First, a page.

Miranda Fenner’s mother Sherry Fenner would be an early advocate for in stating Marsy’s Law in Montana during 2015, thus leading to similar intentioned propositions in multiple states around the country.

Marsy’s Law Initiatives Across the United States

The passage of Marsy’s Law by California has inspired initiatives in other states. The attempt to pass similar laws has been a slow but steady process. Like California, the voting population in Illinois were the next to make an amendment to the official state constitution. This similar legislation would be named Marsy’s Law for Illinois.

Several states are now promoting efforts to introduce similar state initiatives. The current efforts include the states of Ohio, South Dakota, Georgia, Montana, Nevada, and Hawaii. Even passage of Marsy’s Law legislation is not a guarantee of state-level changes being universally accepted or instituted.

California has made a number of revisions to the original legislation wince 2008, but there has been fierce opposition every step of the way, particularly by the West coast media. An example coming from the Los Angeles Times reads as follows, “If the concern is the protection of families from further victimization, as proponents claim, that goal can be met without granting families a new and inappropriate role in prosecutions…”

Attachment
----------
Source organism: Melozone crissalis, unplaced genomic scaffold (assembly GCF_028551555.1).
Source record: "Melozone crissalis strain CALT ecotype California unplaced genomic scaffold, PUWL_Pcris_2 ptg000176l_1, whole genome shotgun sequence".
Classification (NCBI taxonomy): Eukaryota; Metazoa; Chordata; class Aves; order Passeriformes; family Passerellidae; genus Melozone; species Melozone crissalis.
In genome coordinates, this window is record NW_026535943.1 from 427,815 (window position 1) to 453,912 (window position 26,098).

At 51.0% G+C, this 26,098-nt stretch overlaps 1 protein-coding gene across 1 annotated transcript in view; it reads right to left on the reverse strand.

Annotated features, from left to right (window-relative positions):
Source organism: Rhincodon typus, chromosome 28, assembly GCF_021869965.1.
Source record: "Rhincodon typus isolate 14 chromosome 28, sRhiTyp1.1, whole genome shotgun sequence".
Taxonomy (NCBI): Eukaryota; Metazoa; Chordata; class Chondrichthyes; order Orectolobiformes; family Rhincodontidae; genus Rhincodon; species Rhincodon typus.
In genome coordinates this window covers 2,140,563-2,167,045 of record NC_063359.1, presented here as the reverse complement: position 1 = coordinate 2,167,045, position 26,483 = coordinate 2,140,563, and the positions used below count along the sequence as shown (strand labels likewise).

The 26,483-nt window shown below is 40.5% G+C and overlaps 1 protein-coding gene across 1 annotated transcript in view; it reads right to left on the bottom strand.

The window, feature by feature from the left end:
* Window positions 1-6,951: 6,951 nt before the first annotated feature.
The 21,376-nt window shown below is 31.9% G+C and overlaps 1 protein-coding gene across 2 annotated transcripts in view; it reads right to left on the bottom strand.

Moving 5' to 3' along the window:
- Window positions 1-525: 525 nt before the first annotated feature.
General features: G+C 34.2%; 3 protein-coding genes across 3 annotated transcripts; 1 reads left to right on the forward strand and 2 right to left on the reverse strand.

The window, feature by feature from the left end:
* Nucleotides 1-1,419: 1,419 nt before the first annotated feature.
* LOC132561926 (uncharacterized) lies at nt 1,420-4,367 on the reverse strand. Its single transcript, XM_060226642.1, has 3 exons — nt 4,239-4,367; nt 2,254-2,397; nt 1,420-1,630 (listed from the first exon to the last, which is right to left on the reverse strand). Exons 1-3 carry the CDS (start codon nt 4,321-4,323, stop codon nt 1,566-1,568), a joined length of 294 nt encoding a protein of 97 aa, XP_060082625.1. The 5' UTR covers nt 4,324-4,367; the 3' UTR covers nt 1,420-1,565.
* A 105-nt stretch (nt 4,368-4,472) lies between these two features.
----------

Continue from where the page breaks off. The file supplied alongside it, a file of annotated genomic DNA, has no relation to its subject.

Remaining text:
The legitimacy of Marsy’s Law and its intent is hardly unreasonable, but making laws impact all members of the society, that can take a lifetime. Granted that some people that commit crimes are not the example of the average person, still many get more law protected rights than their victims ever did. Yet the laws made permanent in society must reflect the needs of the whole demographic cross-section, all people and all of their circumstances must be give freedom to access legal justice opportunities. If not, then the society will be corrupted from the start and nobody benefits from any good works done to balance the scales of justice.

For any victim of a crime, these legislations and constitutional amendments directly apply to you. Victims have long been ignored in society, having no voice, no rights to handle their own defense, no ability to speak during trials about their own personal experience, but that is changing. It has taken decades of growth to enable the things necessary and put into place like we are just beginning to see now in the USA. The work being done by people first hand to allow Marsy’s Law, Jessica’s Law and other similar amendments is building a better future for all states.